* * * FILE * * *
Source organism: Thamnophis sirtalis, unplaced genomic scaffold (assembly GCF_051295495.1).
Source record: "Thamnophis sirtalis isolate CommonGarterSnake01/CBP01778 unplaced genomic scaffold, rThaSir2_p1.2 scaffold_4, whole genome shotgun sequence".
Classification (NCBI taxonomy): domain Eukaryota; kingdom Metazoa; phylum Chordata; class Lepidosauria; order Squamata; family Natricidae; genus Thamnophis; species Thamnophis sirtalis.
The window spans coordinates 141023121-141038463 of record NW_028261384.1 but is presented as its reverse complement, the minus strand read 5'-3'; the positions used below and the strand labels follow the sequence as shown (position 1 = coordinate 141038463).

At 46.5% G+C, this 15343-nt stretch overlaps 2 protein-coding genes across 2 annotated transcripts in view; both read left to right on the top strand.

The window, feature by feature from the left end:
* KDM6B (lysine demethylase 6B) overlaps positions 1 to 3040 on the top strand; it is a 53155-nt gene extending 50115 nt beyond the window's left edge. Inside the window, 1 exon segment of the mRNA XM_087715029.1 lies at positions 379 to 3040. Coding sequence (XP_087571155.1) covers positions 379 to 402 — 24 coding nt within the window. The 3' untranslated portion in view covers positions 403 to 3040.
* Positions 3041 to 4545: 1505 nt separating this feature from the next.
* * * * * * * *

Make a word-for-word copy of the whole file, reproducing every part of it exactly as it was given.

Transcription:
Source organism: Thamnophis sirtalis, unplaced genomic scaffold (assembly GCF_051295495.1).
Source record: "Thamnophis sirtalis isolate CommonGarterSnake01/CBP01778 unplaced genomic scaffold, rThaSir2_p1.2 scaffold_4, whole genome shotgun sequence".
Classification (NCBI taxonomy): domain Eukaryota; kingdom Metazoa; phylum Chordata; class Lepidosauria; order Squamata; family Natricidae; genus Thamnophis; species Thamnophis sirtalis.
The window spans coordinates 141023121-141038463 of record NW_028261384.1 but is presented as its reverse complement, the minus strand read 5'-3'; the positions used below and the strand labels follow the sequence as shown (position 1 = coordinate 141038463).

At 46.5% G+C, this 15343-nt stretch overlaps 2 protein-coding genes across 2 annotated transcripts in view; both read left to right on the top strand.

The window, feature by feature from the left end:
* KDM6B (lysine demethylase 6B) overlaps positions 1 to 3040 on the top strand; it is a 53155-nt gene extending 50115 nt beyond the window's left edge. Inside the window, 1 exon segment of the mRNA XM_087715029.1 lies at positions 379 to 3040. Coding sequence (XP_087571155.1) covers positions 379 to 402 — 24 coding nt within the window. The 3' untranslated portion in view covers positions 403 to 3040.
* Positions 3041 to 4545: 1505 nt separating this feature from the next.